No, I Don’t Want To Do You Any Favors.

IN: Just The Tip, Pet Peeves

You know when you need a favor from someone, but it’s been seventeen months since you spoke with them, so you start writing an email containing at least 2 full paragraphs making small talk, asking how they’re doing, so at the very least you don’t seem as self-involved as you are? I’ll make you cry if you send me an email like that.


<Thinly-veiled bullshit paragraph one>.

<Thinly-veiled bullshit paragraph two>.

By the way, I was wondering if you wouldn’t mind passing this along to your network?

Hope you’re doing fabulous!

Oodles of Xs and Os!

First of all, no, I’m not doing fabulous. I have wrinkles now, asshat. And since the last time we spoke was 2007, I had, up until now, happily assumed you moved to the arctic to build the world’s first minimalist igloo using nothing more than donkey urine and mashed quinoa. Are you sending this email from your minimalist igloo?

Secondly, while this may come as a shock, I’m not interested in “passing along” another riveting e-course on “facing your fears” to my “network.”

And thirdly, if you’d like to use me, you crafty little fucker, I’d recommend not making it so obvious. You know, send me a fruit basket every once and a while. Call to check in on the status of the dog I sometimes think about getting. Sing me a song on my birthday. Or—and I know this is a novel approach—try just sending an email every once in awhile that isn’t asking me to tap dance around fire to do you yet another favor.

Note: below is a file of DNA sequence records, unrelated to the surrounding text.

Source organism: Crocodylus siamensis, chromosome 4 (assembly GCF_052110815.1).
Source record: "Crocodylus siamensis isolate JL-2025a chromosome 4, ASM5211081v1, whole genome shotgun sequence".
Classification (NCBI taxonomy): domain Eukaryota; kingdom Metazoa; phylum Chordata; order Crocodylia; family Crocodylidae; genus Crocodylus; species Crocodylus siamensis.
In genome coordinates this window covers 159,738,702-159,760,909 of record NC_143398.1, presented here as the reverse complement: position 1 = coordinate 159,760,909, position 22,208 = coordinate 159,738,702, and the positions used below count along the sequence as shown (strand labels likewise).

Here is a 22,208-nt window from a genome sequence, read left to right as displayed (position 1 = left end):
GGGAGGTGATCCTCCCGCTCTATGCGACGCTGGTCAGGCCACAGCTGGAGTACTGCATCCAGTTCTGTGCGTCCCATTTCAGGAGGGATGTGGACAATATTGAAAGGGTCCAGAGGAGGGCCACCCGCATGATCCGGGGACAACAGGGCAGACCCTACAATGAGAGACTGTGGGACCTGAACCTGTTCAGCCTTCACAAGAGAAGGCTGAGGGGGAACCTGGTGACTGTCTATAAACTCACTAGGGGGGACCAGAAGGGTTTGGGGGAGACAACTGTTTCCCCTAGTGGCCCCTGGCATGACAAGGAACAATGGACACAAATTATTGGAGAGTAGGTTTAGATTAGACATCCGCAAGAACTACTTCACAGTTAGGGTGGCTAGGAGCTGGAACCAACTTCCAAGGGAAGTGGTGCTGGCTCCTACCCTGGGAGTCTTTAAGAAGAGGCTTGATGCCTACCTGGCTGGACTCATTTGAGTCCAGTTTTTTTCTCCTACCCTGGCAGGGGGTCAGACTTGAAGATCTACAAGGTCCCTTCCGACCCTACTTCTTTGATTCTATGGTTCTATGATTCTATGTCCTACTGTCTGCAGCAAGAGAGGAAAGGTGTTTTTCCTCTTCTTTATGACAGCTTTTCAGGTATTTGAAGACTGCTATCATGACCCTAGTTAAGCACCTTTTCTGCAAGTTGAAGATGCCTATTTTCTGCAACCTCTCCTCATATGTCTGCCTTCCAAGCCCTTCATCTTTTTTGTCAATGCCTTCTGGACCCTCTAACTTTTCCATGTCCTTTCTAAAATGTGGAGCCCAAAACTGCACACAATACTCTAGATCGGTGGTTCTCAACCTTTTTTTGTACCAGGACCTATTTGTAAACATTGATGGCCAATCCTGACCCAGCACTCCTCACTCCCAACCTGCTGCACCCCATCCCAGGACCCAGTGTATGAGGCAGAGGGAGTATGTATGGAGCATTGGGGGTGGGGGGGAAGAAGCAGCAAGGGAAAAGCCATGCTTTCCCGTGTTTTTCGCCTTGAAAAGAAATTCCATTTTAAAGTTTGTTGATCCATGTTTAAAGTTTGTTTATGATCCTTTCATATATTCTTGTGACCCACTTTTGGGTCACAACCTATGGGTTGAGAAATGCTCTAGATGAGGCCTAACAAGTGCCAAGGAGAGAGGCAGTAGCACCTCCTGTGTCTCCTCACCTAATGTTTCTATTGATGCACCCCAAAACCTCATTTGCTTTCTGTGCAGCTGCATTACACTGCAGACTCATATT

What’s that? You can’t be bothered to send me an email every couple of months? That’s too much trouble? Too much thought? Well then, old buddy, old pal, I’m sorry to report: I can’t be bothered with your request, either.

This is how the world works.

You give and you receive. But life isn’t 365 days of Christmas, and you can’t expect to just receive all the time. (Unless I’ve been seriously duped and that’s EXACTLY what we should all be expecting.)

So if you’re really too lazy to put any effort into this very one-sided relationship, then at least you could fake it. Set up an auto-responder sequence in AWeber that automatically sends out an email every eight weeks saying, “Just checking in—how goes business, Ash?” or “Me, again. I miss our talks. What’s new in your world?” It’ll dramatically reduce the number of things you have to remember, while simultaneously making you seem like a thoughtful human being who isn’t out to just get yours. With, of course, the benefit being that when you do make the very annoying ask to share something with “my network,” I might actually be more inclined to do so. Because doing so doesn’t feel like I’m just being guilted into becoming your whipped little bitch.

Today’s Just The Tip: Make an effort with people. Honestly. Even if it’s a past client who you might actually want a referral from. Don’t just show up in their inbox a year later with some lame, “I know it’s been FOREVER…” Yeah, it has been forever. Glad you’ve noticed. And unless you’re my best friend from the second grade, forever isn’t good enough to ask me for something right out of the gate. I am not that nice. The world is not that nice.

So if you really want that favor?

Do yourself one, first.

Learn how to write a non-needy email. Or actually set up that auto-responder series. Every time you finish work with a client, add their name to the auto-responder sequence, and have a check-in email go out to them a few weeks later. And then again in a few months. It will, at the very least, encourage a conversation…without you having to remember to constantly start it.

A little consideration goes a hell of a long way when it comes time to ask for a favor without making everyone feel like they’re bending over and getting it crammed up their keister. Because as soon as you stop caring about the clients, the customers, and those connections, you stop networking and start being a needy fuck. (And no one wants as that as their nickname.)